When violence acquires not only an aesthetic but also a ritual function, the result is the sacralization of violence. We join here the main idea of Benjamin’s text. Benjamin explains how in the modern epoch the autonomy of a work of art has been reinforced by its technical reproducibility. At the same time he states the decline of autonomous aesthetic experience. The “aura,” which includes the atmosphere of detached beauty in the context of aesthetic cults, gives a work of art its authenticity. Relying on its intrinsic power, it transcends ideological control or human interference. The aura disappears only partially with the disappearance of cults. Contrary to later theorists inspired by Benjamin, like John Berger, who believed that “the modern means of production have destroyed the authority of art” (Berger 1972), Benjamin holds that modern art’s emphasis on autonomy can also be understood as a renewed cult of the aura. This is particularly obvious in the phenomenon of l’art pour l’art, which maintains a connection with ancient religious works (Benjamin 1936). Benjamin refers, in this context, to Romantic and symbolist aesthetic ideals. In the modern world, art no longer functions in the realm of religious rituals; still it is able to function just “for itself.” This means that through technical reproducibility, art becomes even more l’art-pour-l’art.
The hypermediatization of ISIS propaganda videos benefits from precisely this pattern, and Benjamin’s thoughts about the reproducibility of art are here more pertinent than ever. ISIS propaganda evolved towards the la-violence-pour-la-violence scheme whose end is the complete sacralization of violence. Crone holds that “the current rise of visual and social media” enables religious violence by means of “aesthetic technologies of the self, such as for instance jihad and martyr videos” (Crone 2014). This is precisely a description of the above process. However, while for Benjamin reproducibility brought about a secularization of the image, in ISIS subculture, the images of la-violence-pour-la-violence adopt clearly religious connotations.
Futurists were against l’art-pour-l’art, too, and thought that the world needs to be aestheticized by means of violence. Logically, the most efficient way to do so was to declare art and violence identical. In “The Founding and Manifesto of Futurism” Marinetti claims that “art can be nothing but violence, cruelty and injustice” ([1909). Therefore war should be seen as a collective festival and as a ritual, and World War I should be seen as “the finest Futurist poem that has materialized till now” (“In this Futurist year,” Marinetti 2007). In 1925, futurist Fortunato Depero won a gold medal for his painting War = Festival at the International Exhibition of Decorative Arts in Paris.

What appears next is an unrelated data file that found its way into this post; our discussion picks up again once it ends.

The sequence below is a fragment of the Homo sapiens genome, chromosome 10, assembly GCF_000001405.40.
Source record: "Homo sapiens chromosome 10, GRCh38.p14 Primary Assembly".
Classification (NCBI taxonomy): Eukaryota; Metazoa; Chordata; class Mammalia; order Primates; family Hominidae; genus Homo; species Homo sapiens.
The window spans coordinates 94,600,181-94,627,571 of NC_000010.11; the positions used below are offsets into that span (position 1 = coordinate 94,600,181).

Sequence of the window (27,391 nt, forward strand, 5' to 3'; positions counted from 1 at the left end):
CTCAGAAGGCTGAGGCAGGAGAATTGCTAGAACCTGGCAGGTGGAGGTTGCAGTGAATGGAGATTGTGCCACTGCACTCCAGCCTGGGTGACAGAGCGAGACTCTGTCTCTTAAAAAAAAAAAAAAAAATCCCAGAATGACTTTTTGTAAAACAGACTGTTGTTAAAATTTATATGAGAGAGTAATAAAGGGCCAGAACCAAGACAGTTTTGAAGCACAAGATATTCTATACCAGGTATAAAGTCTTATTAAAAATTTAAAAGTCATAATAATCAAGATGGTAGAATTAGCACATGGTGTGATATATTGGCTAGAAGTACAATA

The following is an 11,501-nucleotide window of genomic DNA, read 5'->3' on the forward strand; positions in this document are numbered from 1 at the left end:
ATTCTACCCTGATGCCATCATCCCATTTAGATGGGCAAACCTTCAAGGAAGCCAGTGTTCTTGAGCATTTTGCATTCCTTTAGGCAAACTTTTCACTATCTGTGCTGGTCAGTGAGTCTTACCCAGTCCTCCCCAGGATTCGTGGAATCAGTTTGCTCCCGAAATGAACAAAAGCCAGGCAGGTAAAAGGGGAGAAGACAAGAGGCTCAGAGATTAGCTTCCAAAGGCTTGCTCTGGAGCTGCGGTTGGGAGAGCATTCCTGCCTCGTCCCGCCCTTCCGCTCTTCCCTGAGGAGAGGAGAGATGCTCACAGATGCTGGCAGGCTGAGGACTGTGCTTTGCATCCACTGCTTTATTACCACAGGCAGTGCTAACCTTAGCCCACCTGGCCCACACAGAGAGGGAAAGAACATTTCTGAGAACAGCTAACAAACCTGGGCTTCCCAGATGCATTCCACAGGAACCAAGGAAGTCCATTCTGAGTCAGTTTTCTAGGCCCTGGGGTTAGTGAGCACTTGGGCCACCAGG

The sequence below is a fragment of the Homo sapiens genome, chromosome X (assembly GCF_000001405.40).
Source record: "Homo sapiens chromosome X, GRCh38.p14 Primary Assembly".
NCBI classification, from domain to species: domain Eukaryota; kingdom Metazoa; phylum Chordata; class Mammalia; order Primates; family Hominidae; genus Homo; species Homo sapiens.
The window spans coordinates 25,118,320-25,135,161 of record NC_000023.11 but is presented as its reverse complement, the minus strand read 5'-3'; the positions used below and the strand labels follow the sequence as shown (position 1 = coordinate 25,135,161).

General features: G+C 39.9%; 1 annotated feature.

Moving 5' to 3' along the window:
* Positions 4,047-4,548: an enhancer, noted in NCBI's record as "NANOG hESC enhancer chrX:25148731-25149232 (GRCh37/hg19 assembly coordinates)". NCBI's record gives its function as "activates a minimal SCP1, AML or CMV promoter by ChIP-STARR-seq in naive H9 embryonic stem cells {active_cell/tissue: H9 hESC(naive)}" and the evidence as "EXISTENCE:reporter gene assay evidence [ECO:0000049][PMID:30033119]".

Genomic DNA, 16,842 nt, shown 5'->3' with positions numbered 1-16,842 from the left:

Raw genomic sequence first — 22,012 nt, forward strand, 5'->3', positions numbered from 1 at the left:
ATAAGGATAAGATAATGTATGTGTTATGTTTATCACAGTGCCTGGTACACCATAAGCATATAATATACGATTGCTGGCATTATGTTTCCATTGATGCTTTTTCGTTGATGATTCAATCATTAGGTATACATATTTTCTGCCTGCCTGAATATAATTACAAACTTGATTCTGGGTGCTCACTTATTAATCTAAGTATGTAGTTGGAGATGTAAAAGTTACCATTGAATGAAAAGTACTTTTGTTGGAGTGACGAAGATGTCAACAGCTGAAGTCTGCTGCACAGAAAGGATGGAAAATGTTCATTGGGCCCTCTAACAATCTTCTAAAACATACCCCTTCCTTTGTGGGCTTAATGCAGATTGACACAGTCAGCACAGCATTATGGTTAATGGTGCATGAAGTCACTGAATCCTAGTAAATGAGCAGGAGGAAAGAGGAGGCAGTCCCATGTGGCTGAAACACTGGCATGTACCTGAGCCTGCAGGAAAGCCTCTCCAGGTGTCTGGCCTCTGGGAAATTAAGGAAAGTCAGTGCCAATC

The parallels with ISIS are obvious. The aesthetization of Islamic militarism cannot be carried out by “civilized” means but it needs a sacred form of violence. In both ISIS and Futurism there is a circular reasoning about the relationships between politics, aesthetization, and violence: (1) politics can be aestheticized through violence; (2) making politics violent is easier when the violence has been aestheticized/sacralized beforehand. In the end, for ISIS, like for futurists, violence becomes art and art become violence. Georg Seesselen therefore very aptly writes that for ISIS “terror is not the resistance of a pre-modern, anti-enlightenment and anti-liberal movement against modernity. Rather it is the violent fusion with modernity” (Seesselen 2015). Futurism fits precisely into this pattern.
The futurist project to integrate life and art is paralleled by ISIS’s desire to integrate life and religion. In both cases the result is achieved through violence. ISIS propaganda always transmits the idea of a distinct lifestyle (or better: death-style) that the warrior should adopt. This alone can be seen as futurist. Futurists also rejected art for art’s sake and always wanted art to be applied to life. When these principles are applied in a radical fashion, style and violence remain the only options. In the end, a nihilism towards life leads both futurists and ISIS to a curious “death-style” philosophy.